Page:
Land prices have held firm on the back of swirling political uncertainty which has seen less land come to market.
The average price of bare agricultural land in England and Wales fell by 0.8 per cent in the third quarter of the year to £6,975/acre, taking the total decline over the past 12 months to 1 per cent.
According to Knight Frank’s latest farmland index, prices are still 40 per cent higher than they were 10 years ago.
Andrew Shirley, head of rural research at Knight Frank, said: “Given the current two big issues facing the agricultural sector, falling commodity prices and continued Brexit uncertainty, an annual fall of just 1 per cent seems a remarkably resilient performance.
“Robust demand and limited supply help to explain why the market remains relatively steady.”
Carter Jonas noted a 40 per cent decrease in the amount of land marketed across the UK in September this year compared with the same period in 2018.
Savills noted the lowest number of open market farmland launches in Scotland since company records began in 1995.
However, Andrew Fallows, head of rural agency, Carter Jonas, said this could change drastically after October 31.
He said: “The uncertainty means some buyers are unwilling to make large capital investments but there are still motivated individuals around.”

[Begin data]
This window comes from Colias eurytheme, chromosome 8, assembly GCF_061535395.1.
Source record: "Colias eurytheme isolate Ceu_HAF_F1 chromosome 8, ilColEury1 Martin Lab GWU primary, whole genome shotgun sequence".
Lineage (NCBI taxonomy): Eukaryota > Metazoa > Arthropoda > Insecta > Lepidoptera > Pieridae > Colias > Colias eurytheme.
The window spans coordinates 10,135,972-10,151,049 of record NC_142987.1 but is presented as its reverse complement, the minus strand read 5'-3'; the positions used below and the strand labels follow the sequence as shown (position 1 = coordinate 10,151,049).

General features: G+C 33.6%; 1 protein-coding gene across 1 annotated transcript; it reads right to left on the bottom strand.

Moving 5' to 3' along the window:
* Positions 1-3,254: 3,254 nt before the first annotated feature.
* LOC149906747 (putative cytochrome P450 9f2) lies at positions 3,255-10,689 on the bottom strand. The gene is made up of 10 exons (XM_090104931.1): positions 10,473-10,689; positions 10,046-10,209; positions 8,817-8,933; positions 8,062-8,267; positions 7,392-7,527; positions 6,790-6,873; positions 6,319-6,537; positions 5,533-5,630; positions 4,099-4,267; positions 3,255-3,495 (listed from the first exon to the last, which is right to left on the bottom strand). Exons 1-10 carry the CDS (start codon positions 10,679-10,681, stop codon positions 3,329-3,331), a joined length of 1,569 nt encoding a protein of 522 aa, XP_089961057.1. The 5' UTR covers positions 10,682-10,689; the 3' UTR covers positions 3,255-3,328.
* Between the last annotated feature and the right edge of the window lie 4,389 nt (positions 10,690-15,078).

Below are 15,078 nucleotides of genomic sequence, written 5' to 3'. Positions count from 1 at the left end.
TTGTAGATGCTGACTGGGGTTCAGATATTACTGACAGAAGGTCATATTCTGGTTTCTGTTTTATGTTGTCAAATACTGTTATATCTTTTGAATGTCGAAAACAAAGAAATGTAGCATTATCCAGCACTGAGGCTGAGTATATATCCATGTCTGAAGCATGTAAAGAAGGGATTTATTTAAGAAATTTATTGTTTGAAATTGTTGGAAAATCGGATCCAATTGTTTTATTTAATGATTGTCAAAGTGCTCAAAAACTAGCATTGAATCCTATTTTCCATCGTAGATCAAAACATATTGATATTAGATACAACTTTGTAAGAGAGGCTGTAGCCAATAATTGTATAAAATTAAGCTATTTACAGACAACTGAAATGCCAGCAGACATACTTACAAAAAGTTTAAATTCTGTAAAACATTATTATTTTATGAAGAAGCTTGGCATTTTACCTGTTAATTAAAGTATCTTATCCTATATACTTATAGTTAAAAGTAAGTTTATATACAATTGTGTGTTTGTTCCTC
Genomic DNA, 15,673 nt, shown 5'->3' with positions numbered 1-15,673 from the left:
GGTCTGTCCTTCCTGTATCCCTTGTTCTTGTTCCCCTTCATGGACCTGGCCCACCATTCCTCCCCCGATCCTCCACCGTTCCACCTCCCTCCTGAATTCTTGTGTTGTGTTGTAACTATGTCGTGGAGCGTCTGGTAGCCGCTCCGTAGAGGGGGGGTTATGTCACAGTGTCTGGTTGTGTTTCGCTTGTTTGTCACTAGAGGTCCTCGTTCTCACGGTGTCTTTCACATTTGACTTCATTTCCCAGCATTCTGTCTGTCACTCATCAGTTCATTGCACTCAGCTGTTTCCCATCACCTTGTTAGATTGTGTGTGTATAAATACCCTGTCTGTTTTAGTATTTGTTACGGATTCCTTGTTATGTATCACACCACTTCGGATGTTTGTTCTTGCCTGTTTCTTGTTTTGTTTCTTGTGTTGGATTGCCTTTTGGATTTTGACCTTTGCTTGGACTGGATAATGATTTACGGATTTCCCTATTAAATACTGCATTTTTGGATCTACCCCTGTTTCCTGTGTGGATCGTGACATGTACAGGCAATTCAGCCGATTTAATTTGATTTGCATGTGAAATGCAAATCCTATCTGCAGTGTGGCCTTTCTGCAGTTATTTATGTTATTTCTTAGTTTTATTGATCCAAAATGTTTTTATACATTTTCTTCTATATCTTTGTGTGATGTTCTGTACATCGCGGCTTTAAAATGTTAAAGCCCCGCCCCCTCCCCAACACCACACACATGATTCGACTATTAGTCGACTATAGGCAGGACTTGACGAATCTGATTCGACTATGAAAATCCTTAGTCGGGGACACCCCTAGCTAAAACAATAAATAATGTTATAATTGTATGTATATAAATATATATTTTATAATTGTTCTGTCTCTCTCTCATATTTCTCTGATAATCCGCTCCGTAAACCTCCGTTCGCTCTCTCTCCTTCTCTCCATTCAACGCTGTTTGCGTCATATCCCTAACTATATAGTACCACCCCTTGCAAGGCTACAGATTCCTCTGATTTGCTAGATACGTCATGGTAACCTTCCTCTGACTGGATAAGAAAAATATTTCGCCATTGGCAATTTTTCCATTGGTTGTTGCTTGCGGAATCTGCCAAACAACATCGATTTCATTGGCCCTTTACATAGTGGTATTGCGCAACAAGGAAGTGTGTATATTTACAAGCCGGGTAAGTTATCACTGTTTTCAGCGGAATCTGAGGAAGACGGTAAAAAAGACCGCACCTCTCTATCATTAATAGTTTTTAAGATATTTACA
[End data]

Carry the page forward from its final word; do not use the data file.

Mr Fallows said the relaxation of permitted development rights had also made converting farm buildings to offices and industrial units an attractive proposition as farmers looked to secure non-farming revenue after Brexit.
Savills said buyers in Scotland remained active, adding farmland values had shown signs of growth for only the second time since March 2015.
In the last quarter the Scottish land supply was down by almost 50 per cent.
Evelyn Channing, Savills Head of Farm Agency in Scotland added: “Brexit uncertainty is impacting supply in Scotland, and this is resulting in strong competition for the best land at prices above expectations.
"In contrast, poorer quality land is not being chased to the same extent or as aggressively. Our analysis of the market suggests that half the farms offered for sale in Scotland currently remain unsold.”
Total GB acres marketed fell to 105,000 acres, which is even lower than the 116,000 acres recorded in September 2004 when uncertainty prior to the introduction to the single farm payment affected the market.